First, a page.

“We believe that the completion of the new surgery department and the subsequent renovation to the obstetrics and intensive care departments would definitely help us create five new positions and retain our current full-time staff,” Murray said.
If the hospital receives the grant funding, the hospital’s maintenance department would be responsible for doing the construction work. Murray indicated that an additional person would be hired to do construction and other maintenance-related work.
According to Murray, a new surgeon would also require a nurse and additional staff members would need to be added to cover the increased work the new surgeon would bring.
TCMH should hear from the Delta Region Authority in September regarding the potential funds.
Home Health of the Ozarks recently underwent a survey by state and federal home health inspectors. An official letter has not been received by the department but at the exit interview only “standard level” deficiencies were cited.
“Overall the surveyors were very pleased with what they found in the department and in the in home visits with patients and staff,” said Doretta Todd-Willis, TCMH chief nursing officer.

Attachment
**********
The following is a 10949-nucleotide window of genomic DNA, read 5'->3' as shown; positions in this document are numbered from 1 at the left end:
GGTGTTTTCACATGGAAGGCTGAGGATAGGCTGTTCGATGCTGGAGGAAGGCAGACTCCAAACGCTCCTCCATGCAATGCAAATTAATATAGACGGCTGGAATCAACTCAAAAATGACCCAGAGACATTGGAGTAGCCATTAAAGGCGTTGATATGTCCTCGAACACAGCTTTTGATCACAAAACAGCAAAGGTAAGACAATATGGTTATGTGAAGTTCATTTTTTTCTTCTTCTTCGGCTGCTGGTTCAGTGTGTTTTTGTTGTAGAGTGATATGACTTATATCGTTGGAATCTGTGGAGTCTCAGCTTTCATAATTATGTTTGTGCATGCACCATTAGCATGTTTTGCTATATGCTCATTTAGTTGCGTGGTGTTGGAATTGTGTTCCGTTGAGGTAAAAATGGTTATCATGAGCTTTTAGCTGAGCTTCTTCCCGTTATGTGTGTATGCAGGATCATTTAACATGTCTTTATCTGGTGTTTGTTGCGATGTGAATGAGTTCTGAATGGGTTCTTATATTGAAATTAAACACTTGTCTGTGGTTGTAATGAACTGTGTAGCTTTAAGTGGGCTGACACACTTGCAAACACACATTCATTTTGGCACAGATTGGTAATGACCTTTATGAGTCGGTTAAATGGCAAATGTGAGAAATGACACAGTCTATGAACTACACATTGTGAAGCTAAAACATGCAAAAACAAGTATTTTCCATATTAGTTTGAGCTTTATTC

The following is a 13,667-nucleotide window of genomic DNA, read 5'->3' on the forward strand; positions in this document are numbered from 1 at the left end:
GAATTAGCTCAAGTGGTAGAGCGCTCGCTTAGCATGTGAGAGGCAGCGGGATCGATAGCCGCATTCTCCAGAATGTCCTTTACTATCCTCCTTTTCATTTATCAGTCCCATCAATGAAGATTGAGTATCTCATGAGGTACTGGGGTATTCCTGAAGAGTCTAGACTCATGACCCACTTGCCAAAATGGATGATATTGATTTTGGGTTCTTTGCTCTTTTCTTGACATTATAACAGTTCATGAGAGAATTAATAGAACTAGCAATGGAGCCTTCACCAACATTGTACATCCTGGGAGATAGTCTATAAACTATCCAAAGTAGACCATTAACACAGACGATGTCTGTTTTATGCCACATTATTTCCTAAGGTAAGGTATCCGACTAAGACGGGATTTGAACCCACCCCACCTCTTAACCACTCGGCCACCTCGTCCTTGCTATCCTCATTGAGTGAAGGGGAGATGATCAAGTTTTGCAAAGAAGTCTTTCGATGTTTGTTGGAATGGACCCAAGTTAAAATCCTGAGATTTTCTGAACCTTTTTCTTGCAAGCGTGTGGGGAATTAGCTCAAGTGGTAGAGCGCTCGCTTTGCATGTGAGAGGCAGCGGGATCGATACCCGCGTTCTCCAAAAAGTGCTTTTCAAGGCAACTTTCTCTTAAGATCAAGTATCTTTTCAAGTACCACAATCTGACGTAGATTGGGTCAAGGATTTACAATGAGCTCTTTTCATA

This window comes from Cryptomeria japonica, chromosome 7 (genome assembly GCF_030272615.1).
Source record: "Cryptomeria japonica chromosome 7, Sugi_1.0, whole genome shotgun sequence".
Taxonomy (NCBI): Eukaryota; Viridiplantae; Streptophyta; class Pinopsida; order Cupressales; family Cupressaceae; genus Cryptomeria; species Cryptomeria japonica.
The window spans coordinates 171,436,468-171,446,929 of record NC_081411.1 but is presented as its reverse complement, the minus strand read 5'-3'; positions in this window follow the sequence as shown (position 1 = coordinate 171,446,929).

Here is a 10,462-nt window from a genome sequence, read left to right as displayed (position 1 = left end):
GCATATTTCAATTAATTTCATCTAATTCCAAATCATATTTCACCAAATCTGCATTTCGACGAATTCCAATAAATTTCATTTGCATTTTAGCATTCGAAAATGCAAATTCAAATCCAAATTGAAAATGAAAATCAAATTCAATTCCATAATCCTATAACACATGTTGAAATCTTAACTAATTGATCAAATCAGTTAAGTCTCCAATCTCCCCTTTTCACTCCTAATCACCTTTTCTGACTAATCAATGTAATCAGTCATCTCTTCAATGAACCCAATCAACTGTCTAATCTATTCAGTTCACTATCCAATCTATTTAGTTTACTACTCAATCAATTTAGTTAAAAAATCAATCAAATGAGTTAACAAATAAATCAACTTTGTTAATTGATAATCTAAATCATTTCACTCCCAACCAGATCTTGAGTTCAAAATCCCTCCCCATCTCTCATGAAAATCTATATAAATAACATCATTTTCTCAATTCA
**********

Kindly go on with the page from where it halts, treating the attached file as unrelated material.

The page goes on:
Todd-Willis said the surveyors were impressed with “the compassion of the staff for their patients.”
“We expect to be able to easily correct deficiencies,” Todd-Willis said.
Deficiencies discussed in the exit interview with the surveyors included use of outdated departmental forms that didn’t have current agency business hours listed and a staff member not using hand sanitizer in between glove changes.
The TCMH ambulance service has also passed their service inspection –– done every five years by the Missouri Department of Health and Senior Services Bureau of Emergency Medical Services.
The bureau also approved “training entity accreditation” for the TCMH EMS department. The accreditation allows the department to train basic emergency medical technicians on site for the next five years.
Linda Pamperien, TCMH chief financial officer, presented the financial report for July which showing an increase in revenues and inpatient volumes. She said inpatient admissions are showing an upward trend compared to last year.
Swing bed utilization was down to only 11 admissions in July. Swing bed patients are hospital inpatients who have been admitted for a skilled nursing stay at the hospital following a recent hospitalization. Swing bed patients come to TCMH to recover from illnesses and surgeries when they are not able to care for themselves at home.
July financials at the hospital showed a positive bottom line of $72,092 at TCMH for the month, improving the negative year-to-date balance to $305,756.17.
Present at the meeting were Murray; Todd-Willis; Pamperien; Joleen Senter Durham, public relations director; Amanda Turpin, quality management director; Dr. Jonathan Beers, chief of the TCMH medical staff; Ron Prenger, Cox-Health representative; and board members, Dr. Jim Perry, OD, Omanez Fockler and Janet Wiseman. Board members Mark Hampton and Russell Gaither were absent.